What's hiding behind biting the nails?


People who suffer from anxiety, are unsealed and are not able to face their fears, but are looking for a way to reduce them. They are the main traits that define people who bite their nails, and which, according to the experts consulted by Efe, represents a way to "face a danger".

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From Greek onyx and phagia, onychophagy or nail-biting habit is a "sign of anxiety" that the person carries out as a way to combat it, according to the clinical psychologist and partner of the College of Psychologists of Madrid, Esteban Cañamares.

"It's like charging ourselves with energy to deal with an enemy," metaphorically justifies Cañamares, who also argues that this anxiety or "reaction to fear" is often channeled in most cases either by eating his nails or consuming more food than usual.

This "mania", considered a disorder of impulse control, is mainly suffered by adolescents, and less frequently adults, as ensured by the specialist in herpetiform dermatitis and celiac disease, Paloma Borregón.

Although most research suggests that the percentage of men biting their nails is higher, the dermatologist says the tendency to resort to treatment to prevent nail processing is higher in them than in them.

The risks of nail-biting

An infection occurs just by stretching a skin, but to cause permanent alteration it is necessary that the habit occurs in a "chronic way", according to the specialist.

"Biting your nails causes the jaw to take an unfavorable position for the joint," says dentist Pedro Javier Muñoz.

In addition to wear and tear on both the edge of the upper and lower incisors and damage the temporomandibular joint, i.e. the one that joins the jaw to the skull, the dentist warns that some of the enamel may also be lost as a result of this habit.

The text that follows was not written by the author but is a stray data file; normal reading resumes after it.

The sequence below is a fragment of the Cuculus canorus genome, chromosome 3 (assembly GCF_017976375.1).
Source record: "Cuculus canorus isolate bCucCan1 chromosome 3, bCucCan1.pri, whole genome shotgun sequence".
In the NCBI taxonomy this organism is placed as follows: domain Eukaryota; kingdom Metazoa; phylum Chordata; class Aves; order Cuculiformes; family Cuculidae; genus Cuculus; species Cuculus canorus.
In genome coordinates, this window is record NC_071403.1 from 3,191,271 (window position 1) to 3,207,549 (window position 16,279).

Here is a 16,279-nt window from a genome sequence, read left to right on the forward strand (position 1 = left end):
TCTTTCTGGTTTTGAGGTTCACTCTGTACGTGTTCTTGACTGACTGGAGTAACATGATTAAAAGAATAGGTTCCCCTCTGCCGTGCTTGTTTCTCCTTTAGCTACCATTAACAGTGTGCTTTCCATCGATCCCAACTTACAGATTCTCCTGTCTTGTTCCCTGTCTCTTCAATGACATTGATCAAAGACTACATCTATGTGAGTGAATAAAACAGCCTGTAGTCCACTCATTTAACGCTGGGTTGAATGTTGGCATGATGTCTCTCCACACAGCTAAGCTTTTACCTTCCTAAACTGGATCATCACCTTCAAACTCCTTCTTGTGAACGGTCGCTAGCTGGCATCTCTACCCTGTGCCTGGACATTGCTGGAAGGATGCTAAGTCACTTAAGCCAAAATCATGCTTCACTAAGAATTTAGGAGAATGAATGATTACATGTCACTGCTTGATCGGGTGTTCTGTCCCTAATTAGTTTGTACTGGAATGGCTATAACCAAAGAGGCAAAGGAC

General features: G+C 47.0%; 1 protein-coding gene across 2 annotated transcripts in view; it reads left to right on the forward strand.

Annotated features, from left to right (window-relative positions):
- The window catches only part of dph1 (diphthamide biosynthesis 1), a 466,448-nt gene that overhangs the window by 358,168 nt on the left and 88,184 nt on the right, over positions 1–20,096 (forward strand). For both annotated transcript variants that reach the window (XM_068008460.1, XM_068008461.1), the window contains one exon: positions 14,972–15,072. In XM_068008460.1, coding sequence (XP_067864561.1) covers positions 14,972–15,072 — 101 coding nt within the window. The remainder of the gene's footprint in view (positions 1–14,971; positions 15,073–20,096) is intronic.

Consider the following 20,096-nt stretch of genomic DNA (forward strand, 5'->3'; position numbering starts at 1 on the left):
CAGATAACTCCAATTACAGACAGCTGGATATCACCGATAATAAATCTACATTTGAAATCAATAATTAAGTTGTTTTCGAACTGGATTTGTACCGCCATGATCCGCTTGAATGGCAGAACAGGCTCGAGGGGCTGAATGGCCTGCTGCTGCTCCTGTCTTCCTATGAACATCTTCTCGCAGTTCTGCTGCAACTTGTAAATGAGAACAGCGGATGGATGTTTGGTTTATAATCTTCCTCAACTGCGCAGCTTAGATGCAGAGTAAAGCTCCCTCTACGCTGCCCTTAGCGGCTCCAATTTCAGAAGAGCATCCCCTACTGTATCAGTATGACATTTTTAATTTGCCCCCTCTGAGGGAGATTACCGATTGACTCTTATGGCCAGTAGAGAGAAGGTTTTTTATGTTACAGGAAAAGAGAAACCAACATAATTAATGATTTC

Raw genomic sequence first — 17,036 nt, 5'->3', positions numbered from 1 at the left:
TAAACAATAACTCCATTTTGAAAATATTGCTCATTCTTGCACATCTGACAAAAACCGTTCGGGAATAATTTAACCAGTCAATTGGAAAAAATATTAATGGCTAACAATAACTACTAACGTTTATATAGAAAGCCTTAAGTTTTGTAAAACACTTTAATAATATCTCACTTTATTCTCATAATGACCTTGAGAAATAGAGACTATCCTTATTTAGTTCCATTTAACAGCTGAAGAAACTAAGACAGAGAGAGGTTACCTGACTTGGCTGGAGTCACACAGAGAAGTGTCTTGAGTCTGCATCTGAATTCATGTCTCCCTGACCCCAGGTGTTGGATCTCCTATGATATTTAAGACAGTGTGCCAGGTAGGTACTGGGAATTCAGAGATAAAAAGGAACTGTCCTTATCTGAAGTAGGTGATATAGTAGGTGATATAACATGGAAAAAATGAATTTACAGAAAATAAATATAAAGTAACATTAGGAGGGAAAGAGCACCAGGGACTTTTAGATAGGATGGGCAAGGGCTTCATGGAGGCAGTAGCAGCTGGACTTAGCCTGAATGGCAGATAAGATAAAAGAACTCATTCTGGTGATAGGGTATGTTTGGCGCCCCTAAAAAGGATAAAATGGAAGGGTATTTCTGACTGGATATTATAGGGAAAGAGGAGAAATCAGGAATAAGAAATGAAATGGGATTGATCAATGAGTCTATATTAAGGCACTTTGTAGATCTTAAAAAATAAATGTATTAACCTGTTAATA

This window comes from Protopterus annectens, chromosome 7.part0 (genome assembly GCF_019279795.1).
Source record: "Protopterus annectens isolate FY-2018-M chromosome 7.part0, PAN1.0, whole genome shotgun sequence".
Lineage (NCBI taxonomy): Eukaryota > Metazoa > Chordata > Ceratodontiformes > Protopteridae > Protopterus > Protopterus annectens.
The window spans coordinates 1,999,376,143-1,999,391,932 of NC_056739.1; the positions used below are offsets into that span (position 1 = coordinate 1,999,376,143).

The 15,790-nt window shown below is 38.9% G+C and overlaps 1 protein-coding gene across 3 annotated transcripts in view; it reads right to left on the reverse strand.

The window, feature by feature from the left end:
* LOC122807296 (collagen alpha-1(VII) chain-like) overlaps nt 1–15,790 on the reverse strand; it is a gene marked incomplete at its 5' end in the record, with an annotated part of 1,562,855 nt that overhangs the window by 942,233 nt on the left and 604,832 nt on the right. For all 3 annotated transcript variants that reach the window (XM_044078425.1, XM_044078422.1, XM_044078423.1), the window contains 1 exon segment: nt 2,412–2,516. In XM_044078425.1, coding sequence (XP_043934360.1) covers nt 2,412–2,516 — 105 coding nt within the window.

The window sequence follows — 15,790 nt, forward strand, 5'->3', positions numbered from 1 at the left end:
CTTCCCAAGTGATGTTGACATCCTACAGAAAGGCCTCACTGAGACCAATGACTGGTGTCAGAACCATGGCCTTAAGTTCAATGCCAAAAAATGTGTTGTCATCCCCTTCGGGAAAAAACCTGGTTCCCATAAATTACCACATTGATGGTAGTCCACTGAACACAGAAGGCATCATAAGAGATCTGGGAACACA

However, Muñoz nuances that for any damage to occur it is necessary that it "be repetitive and prolonged over time".

Experts agree that treating such impulses "is difficult," which is why there are multiple diagnoses ranging from nail polishing to taking "Serotonin inhibitors," such as psychopharmaceuticals, which control anxiety, although acetylcysteine is also used.

"At high doses, acetylcysteine regulates a brain mediator that decreases your urge to bite your nails," he adds.

The use of normal enamels does not work so as not to bite their nails because people do it the same, according to Borregón, who recommends having hands entertained and using gel enamels as they harden the nails and causes the individual to "not be able" to bite them.

In any case, the psychologist emphasizes that there are many "personal nuances" and therefore states that before the subject initiates treatment to stop eating his nails he must "discover his concerns or concerns".

Among the risks arising from this behavior, Dr. Borregón highlights two: irreversible alterations that prevent her from doing her function to the nail - that of protecting her fingers - and an increased risk of infection by "taking nails to the mouth".

"Whenever there is a wound, bacteria can take advantage of it to enter," she says, alluding to the transfer of bacteria from the mouth to the wound caused by the finger.